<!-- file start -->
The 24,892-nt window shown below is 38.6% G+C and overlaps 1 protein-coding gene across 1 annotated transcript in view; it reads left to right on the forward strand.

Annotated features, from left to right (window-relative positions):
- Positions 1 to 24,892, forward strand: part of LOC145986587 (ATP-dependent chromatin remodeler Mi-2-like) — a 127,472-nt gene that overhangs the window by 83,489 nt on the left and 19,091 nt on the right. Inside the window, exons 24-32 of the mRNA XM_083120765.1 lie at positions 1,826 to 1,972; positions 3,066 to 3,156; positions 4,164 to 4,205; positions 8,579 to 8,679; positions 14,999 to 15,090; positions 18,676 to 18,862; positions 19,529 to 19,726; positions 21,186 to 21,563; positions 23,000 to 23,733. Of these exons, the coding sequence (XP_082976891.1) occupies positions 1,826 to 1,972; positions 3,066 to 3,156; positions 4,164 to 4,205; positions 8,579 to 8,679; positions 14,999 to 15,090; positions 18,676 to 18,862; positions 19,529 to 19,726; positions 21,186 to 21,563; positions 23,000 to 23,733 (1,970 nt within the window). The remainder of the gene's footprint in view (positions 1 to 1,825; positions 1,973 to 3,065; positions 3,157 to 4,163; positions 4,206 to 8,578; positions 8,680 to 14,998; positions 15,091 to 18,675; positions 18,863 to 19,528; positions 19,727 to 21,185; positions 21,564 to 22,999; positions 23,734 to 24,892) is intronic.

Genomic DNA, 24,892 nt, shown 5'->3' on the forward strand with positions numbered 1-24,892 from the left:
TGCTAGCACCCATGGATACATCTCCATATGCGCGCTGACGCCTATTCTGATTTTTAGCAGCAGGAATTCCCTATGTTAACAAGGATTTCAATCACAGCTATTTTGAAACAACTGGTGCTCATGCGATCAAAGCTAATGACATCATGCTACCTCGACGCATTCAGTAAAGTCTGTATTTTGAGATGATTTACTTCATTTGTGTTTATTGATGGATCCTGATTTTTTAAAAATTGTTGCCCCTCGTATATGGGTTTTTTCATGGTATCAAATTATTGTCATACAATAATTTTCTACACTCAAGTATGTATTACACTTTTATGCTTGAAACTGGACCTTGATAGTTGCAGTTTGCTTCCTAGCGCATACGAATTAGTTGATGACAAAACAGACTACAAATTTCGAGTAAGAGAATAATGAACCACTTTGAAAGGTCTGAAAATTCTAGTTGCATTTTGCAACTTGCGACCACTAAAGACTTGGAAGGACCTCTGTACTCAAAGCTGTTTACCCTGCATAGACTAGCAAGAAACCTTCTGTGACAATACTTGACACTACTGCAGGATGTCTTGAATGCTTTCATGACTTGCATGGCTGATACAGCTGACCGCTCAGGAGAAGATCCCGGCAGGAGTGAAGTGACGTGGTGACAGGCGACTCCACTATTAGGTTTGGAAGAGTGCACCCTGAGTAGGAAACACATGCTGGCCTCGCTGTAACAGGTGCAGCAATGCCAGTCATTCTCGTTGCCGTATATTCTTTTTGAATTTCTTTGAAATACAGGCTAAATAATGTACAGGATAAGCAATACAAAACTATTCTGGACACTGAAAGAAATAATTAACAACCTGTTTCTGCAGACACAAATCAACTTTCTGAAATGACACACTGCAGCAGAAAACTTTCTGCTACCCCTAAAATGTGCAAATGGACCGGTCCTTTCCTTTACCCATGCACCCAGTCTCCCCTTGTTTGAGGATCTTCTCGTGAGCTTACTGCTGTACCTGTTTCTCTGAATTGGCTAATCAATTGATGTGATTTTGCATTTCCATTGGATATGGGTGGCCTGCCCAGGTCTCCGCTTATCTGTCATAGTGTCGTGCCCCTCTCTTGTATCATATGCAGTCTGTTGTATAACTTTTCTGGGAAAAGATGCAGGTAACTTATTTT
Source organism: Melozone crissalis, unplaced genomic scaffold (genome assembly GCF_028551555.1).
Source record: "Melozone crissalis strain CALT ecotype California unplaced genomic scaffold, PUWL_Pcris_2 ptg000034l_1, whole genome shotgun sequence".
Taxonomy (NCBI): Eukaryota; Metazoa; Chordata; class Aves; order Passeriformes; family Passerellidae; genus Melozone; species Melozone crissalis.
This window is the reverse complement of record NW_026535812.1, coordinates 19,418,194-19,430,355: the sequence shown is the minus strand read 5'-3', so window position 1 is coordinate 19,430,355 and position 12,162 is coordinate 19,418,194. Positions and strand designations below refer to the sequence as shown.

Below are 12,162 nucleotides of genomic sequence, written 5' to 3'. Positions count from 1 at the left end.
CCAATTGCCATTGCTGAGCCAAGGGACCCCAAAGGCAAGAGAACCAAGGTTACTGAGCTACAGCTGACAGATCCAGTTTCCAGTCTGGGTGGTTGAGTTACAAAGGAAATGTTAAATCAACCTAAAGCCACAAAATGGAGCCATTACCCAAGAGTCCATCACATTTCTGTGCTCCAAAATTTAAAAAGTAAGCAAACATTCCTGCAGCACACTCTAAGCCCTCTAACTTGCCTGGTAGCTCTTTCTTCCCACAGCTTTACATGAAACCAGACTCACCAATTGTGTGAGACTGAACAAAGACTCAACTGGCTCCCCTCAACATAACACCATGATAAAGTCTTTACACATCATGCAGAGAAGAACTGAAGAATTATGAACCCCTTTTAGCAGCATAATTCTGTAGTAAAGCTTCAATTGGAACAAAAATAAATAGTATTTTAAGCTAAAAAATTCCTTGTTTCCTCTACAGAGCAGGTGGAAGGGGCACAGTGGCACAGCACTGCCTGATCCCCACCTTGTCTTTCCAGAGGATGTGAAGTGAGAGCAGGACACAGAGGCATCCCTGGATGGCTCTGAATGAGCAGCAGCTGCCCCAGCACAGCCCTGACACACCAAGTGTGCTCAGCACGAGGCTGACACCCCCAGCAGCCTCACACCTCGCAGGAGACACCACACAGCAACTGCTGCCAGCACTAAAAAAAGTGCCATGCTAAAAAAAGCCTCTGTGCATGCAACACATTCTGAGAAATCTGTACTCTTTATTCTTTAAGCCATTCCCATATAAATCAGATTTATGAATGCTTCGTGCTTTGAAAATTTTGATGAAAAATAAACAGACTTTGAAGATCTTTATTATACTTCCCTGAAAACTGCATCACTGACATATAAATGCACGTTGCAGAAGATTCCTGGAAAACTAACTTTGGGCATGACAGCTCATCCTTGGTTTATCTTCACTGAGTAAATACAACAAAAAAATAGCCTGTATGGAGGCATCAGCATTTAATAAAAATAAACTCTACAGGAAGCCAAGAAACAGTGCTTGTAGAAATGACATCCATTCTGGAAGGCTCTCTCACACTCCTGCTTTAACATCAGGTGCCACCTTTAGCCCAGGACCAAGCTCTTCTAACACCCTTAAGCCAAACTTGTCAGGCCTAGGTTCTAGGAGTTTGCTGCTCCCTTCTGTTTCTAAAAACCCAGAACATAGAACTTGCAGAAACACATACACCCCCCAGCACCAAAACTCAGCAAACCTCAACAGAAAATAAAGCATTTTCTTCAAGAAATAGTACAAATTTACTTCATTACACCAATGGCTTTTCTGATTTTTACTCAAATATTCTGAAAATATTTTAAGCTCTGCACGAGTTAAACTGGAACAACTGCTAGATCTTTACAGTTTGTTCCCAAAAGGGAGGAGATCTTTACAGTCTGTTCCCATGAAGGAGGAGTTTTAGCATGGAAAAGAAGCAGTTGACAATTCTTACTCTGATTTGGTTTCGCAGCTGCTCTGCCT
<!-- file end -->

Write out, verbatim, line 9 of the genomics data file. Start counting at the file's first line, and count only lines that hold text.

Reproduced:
This window is the reverse complement of record NW_026535812.1, coordinates 19,418,194-19,430,355: the sequence shown is the minus strand read 5'-3', so window position 1 is coordinate 19,430,355 and position 12,162 is coordinate 19,418,194. Positions and strand designations below refer to the sequence as shown.